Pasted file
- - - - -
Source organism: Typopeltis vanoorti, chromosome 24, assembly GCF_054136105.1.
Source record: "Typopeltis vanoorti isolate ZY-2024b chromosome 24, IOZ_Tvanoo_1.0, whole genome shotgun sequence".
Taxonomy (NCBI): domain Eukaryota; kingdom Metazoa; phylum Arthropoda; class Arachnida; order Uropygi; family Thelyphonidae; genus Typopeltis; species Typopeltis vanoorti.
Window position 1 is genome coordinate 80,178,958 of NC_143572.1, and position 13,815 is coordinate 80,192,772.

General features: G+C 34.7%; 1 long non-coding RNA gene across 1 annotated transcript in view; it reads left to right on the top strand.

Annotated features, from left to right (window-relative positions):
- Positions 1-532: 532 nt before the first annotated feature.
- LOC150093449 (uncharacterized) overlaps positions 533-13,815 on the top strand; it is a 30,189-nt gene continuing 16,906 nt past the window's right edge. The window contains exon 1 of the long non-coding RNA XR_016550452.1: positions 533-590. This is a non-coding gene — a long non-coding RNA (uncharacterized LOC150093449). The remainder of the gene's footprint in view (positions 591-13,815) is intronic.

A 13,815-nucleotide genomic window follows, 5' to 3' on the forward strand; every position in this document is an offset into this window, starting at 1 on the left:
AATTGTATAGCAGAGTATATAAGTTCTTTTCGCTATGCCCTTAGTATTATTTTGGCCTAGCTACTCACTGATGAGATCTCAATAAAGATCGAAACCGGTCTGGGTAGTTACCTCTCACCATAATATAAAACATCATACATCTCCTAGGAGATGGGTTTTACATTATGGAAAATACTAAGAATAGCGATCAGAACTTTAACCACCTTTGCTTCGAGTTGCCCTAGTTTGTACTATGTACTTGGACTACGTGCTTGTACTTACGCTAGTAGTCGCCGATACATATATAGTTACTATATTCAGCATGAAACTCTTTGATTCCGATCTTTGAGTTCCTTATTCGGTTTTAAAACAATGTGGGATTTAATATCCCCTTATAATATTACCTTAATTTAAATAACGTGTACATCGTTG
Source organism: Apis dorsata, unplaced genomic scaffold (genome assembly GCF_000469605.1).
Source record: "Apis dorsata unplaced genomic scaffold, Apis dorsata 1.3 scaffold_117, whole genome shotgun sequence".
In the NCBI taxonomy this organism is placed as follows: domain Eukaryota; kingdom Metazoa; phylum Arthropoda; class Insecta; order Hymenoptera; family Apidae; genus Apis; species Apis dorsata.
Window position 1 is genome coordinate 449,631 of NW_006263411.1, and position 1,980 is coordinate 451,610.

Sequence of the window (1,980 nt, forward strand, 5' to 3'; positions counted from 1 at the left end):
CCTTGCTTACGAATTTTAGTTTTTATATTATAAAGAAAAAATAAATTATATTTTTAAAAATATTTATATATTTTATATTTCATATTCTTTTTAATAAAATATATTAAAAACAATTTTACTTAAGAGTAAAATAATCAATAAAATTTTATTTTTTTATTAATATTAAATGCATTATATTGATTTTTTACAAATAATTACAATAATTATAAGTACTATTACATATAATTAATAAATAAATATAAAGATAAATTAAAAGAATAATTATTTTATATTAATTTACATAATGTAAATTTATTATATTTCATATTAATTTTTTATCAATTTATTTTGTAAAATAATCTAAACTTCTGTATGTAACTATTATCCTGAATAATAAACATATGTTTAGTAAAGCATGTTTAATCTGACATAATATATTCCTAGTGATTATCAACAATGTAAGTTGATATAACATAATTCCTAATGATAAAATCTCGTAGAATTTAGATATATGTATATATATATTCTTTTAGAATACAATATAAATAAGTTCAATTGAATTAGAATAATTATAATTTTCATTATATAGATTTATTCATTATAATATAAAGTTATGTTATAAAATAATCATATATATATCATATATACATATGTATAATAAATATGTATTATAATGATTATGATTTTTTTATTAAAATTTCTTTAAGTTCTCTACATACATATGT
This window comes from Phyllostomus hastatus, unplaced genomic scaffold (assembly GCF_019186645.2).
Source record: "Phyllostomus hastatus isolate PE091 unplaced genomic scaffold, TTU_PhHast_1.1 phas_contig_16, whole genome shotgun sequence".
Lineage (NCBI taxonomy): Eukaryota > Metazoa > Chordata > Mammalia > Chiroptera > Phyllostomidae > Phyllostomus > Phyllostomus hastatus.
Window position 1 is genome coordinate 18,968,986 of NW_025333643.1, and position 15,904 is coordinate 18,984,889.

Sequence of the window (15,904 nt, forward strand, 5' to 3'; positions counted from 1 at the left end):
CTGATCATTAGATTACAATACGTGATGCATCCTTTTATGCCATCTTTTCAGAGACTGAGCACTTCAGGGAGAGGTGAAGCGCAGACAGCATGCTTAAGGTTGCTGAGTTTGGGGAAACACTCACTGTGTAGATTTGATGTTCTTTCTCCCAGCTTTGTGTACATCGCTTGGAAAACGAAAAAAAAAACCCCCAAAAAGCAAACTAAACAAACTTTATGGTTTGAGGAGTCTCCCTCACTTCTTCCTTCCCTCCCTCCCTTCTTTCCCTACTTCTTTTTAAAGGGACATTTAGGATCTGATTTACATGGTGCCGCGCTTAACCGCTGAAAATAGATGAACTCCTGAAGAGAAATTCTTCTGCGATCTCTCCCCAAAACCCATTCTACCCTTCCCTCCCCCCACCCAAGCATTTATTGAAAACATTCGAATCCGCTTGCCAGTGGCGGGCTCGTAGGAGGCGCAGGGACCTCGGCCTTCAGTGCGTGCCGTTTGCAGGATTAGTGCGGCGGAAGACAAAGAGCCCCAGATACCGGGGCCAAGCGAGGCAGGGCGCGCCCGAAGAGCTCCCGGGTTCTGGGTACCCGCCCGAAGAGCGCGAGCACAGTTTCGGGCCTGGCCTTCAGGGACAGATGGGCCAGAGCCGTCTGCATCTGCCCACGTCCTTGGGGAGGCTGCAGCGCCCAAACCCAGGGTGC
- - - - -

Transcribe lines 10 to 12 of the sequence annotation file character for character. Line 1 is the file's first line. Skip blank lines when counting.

AATTGTATAGCAGAGTATATAAGTTCTTTTCGCTATGCCCTTAGTATTATTTTGGCCTAGCTACTCACTGATGAGATCTCAATAAAGATCGAAACCGGTCTGGGTAGTTACCTCTCACCATAATATAAAACATCATACATCTCCTAGGAGATGGGTTTTACATTATGGAAAATACTAAGAATAGCGATCAGAACTTTAACCACCTTTGCTTCGAGTTGCCCTAGTTTGTACTATGTACTTGGACTACGTGCTTGTACTTACGCTAGTAGTCGCCGATACATATATAGTTACTATATTCAGCATGAAACTCTTTGATTCCGATCTTTGAGTTCCTTATTCGGTTTTAAAACAATGTGGGATTTAATATCCCCTTATAATATTACCTTAATTTAAATAACGTGTACATCGTTG
Source organism: Apis dorsata, unplaced genomic scaffold (genome assembly GCF_000469605.1).
Source record: "Apis dorsata unplaced genomic scaffold, Apis dorsata 1.3 scaffold_117, whole genome shotgun sequence".